What Are the Dangers of Snowboarding?

What Are the Dangers of Snowboarding?
Snowboarding is a sport that is enjoyed by outdoor enthusiasts around the world. Many travel frequently to find the best snowfall and powder available to snowboard. Some compete professionally in the X-Games or other competitive venues, while many enjoy the sport for fun. Aside from being a physically demanding sport loaded with adrenaline and thrills, it can also be quite dangerous. Knowing which body parts are the most impacted and how to protect them will make each snowboard ride safe.

Heavy Impact

One of the most common injuries that skateboarders encounter is heavy impact. This can be by other people on the slopes or by a standstill object. Whether a snowboarder sees it about to happen or it happens unexpectedly, the results can be devastating. Heavy impact typically involves the entire body being hit at a blunt force. While external injuries do not always occur---internal injuries can. Swelling, bleeding and shifting of bones and organs can be life-threatening. A complete evaluation from medical personnel should always be done if the impact is severe. One way to protect from a heavy impact hit is to always wear safety gear and follow the rules established by the ski resort that is being used.

Head and Upper Body

The head and upper body are often targets of unexpected injuries and hidden dangers. When snowboarding, full body safety is essential. A helmet should be worn at all times---even while practicing. Snow and ice are unpredictable. The effects of a head or neck injury can easily lead to death---very unexpectedly. Any blow to the head, even mild, can lead to internal bleeding. The snowboarder may seem fine and even function normally for several hours after the injury while a broken blood vessel or clot is forming in the brain. Brain death or even sudden stroke can occur without notice. Always use arms and legs to brace a fall rather than the back, head or upper neck.

Knees and Legs

Knees and legs are easy targets of injury when snowboarding. Making sure not to venture out into the backcountry or unmarked ski areas will help reduce all injuries, including knees and legs. Backcountry areas are not monitored or evaluated for safety. Hidden dangers such as drop offs, bushes, trees and avalanche can all occur at a moment's notice. Twists coming off of jumps, sharp angled turns and loss of balance are also common dangers that target the lower body. Wearing proper snowboarding pants, knee pads and snowboarding boots will help deter injuries.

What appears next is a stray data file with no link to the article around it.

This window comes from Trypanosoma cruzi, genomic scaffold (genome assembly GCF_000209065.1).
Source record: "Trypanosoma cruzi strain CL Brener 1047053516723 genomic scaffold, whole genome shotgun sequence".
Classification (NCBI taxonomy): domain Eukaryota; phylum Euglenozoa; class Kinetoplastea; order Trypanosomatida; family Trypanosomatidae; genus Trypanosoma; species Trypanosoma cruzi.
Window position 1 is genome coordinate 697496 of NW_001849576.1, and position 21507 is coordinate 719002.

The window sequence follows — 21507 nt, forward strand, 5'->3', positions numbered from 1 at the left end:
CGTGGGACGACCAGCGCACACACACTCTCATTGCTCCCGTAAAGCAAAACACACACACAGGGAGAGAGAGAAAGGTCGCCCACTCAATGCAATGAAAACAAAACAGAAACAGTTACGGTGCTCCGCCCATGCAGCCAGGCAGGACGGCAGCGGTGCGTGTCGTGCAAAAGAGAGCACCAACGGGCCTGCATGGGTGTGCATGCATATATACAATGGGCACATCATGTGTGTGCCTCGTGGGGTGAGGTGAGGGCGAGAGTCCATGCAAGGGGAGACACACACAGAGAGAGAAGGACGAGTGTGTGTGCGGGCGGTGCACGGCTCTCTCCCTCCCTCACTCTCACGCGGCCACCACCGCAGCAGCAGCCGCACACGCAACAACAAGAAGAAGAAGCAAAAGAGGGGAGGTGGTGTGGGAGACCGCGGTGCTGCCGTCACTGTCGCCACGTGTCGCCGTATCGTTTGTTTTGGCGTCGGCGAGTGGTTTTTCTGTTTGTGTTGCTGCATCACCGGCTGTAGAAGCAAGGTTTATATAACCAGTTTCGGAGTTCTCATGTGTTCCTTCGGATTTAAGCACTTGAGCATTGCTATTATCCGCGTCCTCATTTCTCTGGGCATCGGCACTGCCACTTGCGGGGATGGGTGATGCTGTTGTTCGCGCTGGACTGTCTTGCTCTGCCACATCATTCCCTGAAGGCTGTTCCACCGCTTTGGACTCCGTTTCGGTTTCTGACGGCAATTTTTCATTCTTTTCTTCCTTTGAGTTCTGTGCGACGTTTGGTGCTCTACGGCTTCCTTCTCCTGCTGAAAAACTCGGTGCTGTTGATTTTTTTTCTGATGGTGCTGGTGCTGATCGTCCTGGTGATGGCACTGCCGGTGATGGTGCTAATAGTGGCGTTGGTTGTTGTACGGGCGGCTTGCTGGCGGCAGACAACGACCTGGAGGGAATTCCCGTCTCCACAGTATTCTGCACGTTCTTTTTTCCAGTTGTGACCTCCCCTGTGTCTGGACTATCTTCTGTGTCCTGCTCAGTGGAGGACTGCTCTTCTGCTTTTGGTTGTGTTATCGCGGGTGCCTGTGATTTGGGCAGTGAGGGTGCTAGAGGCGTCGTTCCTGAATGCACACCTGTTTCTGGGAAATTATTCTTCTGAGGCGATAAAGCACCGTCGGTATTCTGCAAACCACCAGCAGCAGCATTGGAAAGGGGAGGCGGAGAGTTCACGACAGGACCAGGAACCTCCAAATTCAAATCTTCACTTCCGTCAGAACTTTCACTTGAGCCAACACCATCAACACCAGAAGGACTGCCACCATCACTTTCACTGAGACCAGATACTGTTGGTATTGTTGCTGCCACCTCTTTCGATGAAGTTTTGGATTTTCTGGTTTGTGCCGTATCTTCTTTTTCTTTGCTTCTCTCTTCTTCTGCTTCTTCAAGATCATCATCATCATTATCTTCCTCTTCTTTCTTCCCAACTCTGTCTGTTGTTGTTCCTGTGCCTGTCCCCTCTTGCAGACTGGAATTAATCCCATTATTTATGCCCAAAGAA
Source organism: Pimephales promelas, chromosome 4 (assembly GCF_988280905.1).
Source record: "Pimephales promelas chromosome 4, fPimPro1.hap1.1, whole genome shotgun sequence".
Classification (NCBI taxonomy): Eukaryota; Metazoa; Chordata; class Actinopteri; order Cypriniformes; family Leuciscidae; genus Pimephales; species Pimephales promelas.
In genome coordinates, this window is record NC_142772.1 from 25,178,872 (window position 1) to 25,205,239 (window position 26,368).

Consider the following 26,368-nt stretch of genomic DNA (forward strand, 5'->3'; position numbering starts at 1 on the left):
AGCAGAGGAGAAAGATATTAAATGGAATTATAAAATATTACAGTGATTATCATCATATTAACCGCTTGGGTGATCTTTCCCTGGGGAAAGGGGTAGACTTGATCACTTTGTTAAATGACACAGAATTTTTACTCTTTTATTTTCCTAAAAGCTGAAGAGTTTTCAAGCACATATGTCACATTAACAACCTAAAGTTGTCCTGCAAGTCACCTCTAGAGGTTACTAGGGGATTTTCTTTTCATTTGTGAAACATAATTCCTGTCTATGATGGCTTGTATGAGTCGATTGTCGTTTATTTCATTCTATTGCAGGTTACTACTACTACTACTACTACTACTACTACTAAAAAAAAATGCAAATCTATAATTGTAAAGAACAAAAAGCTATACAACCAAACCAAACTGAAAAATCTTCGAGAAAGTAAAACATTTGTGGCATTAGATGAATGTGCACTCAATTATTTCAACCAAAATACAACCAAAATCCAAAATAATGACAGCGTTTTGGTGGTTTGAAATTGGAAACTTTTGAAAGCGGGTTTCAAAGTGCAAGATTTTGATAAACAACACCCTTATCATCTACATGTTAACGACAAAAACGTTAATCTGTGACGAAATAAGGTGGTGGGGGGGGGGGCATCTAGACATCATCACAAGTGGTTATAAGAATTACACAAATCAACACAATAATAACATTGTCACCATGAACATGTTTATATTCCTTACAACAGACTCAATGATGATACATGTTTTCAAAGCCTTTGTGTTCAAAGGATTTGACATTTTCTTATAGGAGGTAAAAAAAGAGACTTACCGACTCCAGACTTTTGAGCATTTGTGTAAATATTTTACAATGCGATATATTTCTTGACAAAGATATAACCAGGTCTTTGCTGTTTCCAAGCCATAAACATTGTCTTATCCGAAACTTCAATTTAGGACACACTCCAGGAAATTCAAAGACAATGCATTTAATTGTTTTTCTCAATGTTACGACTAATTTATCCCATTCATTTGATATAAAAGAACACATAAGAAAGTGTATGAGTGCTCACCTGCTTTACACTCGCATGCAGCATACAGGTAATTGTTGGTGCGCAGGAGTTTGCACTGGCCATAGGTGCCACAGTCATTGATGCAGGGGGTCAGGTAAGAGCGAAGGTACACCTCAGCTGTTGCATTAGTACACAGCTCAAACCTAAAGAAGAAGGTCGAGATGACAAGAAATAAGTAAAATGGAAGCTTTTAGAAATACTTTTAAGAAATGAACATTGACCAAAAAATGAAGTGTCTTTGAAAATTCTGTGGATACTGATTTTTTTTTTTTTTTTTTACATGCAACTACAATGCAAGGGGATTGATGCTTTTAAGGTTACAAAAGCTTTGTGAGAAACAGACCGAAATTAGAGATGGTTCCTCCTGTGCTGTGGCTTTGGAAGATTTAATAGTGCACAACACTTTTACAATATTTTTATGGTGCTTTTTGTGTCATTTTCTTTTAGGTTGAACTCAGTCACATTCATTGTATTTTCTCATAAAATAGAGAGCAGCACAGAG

One of the places of the body that receives that most pressure when snowboarding is the ankles. The ankles take a lot of compression and inversion from snowboarding maneuvers. One way to escape the danger and risk of ankle injury is to wear proper footwear. Hard shell boots that do not allow for a lot of bending in the ankle are good choices. They also protect the ankle from outside trauma and blunt force. Hard shell boots also protect snowboarders from getting "snowboarder's ankle," a type of fracture that involves the lateral part of the talus of the foot.

Wrist and Arms

Another hidden danger in snowboarding is when boarders use their wrists and arms to soften a blow (this is called FOOSH, or "fall onto an outstretched hand"). While this is a good way to reduce the risk of internal injury---it can have dangerous side effects. One of the main effects is broken bones. While many boarders feel the wrists should take the blow---the elbow is a much better alternative. A broken elbow will still allow one to be able to use his hands, where a broken wrist will not. Wearing wrist guards will help prevent the wrist from twisting and moving in an unwanted direction.

Article Written By Julie Boehlke

Julie Boehlke is a seasoned copywriter and content creator based in the Great Lakes state. She is a member of the Society of Professional Journalists. Boehlke has more than 10 years of professional writing experience on topics such as health and wellness, green living, gardening, genealogy, finances, relationships, world travel, golf, outdoors and interior decorating. She has also worked in geriatrics and hospice care.

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